Chris mentioned her approach to teaching as changed some too. "Larry coached three different levels of basketball, and he would come home about 9:00 at night and I was still doing homework. John and Helen Hashley, long time teachers here asked all the new teachers to come over to their house once a week, and I told him, 'I can't. I can't stop doing homework at 7:00 and go over there.' He said Chris you're going." They laughed recalling the fun they had playing Tripoli. John and Helen use to live in Larry's and Chris's house. Chris mentioned that she knows her students better now than when she first started, "It's a big difference. It's partly because the class size is smaller, partly because I know my teaching material, but also because I knows it's important to know the kids rather than just teaching material."

Any thought of retiring is decided one year at a time. Chris said they have till January 15th of each year to tell the school their intentions. Larry said he is in no hurry because after 37 years of Special Education he now is just doing K-12 PE. "I love both my jobs!" Larry also works at the Co-ed Home of Big Sandy Activities. "How many people can say they love both their jobs." He wakes up excited about going to work.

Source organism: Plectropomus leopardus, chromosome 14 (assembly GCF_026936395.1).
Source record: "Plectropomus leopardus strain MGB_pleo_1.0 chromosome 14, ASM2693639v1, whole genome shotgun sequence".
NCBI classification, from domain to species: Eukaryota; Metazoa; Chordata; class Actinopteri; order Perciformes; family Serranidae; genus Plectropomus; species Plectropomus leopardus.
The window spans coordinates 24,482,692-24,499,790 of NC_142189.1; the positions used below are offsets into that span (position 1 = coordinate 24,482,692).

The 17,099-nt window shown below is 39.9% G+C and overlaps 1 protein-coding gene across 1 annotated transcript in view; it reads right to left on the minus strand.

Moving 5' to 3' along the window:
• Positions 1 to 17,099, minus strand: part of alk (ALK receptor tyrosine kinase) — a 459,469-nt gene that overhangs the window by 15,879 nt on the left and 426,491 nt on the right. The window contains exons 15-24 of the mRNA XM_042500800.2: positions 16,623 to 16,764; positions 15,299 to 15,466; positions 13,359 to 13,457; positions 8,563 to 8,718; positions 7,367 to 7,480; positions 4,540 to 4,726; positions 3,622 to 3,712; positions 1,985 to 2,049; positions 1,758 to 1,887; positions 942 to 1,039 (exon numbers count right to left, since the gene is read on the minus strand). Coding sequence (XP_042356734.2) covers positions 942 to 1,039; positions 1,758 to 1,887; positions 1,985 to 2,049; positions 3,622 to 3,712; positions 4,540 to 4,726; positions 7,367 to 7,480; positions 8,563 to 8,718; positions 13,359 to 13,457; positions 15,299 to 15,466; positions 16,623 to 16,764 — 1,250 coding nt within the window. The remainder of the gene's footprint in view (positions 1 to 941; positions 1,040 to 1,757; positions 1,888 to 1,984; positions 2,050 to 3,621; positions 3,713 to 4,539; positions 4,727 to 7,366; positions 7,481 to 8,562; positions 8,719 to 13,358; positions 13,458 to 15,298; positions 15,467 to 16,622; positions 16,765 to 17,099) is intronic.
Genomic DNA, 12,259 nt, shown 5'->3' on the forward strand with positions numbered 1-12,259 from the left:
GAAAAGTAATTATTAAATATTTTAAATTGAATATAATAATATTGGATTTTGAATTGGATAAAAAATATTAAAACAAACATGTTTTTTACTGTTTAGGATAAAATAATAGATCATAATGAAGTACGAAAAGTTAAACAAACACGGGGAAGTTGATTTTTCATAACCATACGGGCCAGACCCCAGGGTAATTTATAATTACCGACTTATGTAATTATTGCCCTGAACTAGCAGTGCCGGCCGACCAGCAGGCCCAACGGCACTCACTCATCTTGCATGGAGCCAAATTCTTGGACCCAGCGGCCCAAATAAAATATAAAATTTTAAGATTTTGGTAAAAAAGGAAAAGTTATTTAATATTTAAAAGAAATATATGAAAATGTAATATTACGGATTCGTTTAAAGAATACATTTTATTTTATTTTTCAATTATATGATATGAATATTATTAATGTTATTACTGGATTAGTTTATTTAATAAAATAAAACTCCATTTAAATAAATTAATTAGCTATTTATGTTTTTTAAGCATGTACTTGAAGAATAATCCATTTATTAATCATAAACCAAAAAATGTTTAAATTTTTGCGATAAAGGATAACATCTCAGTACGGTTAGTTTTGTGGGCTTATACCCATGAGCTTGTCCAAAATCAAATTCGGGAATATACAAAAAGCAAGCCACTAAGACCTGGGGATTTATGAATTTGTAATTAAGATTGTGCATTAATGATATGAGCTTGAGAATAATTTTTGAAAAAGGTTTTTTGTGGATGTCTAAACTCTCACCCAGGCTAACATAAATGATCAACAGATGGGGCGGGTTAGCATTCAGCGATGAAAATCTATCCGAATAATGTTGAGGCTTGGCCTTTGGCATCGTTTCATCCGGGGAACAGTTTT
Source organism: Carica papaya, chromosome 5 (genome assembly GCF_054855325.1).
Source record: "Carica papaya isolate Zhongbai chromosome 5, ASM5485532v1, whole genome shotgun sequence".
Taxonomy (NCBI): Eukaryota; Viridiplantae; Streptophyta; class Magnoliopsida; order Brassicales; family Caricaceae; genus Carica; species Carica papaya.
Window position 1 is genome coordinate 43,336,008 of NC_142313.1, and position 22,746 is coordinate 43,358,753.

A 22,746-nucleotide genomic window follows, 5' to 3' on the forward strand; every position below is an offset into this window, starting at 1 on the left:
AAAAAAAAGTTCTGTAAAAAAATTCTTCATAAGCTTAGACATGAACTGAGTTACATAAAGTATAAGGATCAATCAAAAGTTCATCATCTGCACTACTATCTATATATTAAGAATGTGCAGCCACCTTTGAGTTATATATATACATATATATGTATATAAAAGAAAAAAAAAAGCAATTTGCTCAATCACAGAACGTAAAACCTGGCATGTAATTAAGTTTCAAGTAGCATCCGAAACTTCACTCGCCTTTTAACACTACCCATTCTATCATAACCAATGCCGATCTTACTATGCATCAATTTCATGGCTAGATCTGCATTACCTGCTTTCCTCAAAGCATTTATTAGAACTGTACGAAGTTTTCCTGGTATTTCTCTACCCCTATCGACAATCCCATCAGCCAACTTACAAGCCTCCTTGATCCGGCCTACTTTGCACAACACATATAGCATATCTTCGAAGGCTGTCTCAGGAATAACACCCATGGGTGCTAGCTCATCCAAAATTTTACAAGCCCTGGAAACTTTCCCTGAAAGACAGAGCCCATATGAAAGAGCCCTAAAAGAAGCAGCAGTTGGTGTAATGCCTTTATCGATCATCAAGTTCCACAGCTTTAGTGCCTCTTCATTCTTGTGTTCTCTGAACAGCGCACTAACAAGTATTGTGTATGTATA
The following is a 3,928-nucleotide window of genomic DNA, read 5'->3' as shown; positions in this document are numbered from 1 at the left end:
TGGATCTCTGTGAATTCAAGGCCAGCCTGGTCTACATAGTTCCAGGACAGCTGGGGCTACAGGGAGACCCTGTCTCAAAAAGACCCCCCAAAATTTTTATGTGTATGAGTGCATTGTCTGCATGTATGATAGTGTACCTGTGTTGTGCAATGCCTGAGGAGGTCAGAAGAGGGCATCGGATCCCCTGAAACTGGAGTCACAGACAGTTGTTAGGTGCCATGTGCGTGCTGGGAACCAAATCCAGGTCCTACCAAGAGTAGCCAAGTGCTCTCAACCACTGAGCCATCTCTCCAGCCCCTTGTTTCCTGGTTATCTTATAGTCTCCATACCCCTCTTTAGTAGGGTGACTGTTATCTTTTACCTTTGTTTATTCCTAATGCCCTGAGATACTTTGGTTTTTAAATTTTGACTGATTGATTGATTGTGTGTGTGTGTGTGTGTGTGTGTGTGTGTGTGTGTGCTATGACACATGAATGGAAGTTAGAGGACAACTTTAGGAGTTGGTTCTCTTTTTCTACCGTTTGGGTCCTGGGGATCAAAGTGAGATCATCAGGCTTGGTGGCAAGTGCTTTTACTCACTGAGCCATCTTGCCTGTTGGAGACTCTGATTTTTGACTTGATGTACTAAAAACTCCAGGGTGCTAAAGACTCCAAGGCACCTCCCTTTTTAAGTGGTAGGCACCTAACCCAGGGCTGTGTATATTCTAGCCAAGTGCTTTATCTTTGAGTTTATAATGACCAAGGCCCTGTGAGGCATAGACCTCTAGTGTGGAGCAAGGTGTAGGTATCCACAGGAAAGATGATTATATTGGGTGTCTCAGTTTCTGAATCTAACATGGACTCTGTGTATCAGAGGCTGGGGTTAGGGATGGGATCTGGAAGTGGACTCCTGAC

Chris also mentioned that the Big Sandy High School has been very good to her. It was important to her to be able to stay home with her small children and for 10 years or so she was allowed to stay home and only teach part time when her three children where young. They gave her 2/3's of her salary plus health insurance.

"It's been a good four decades." They love the school, they love the town, and they love their church. They do feel valued as teacher, "always have". They also believe they have had a great school board in recent years and the superintendent this year is a teacher's superintendent.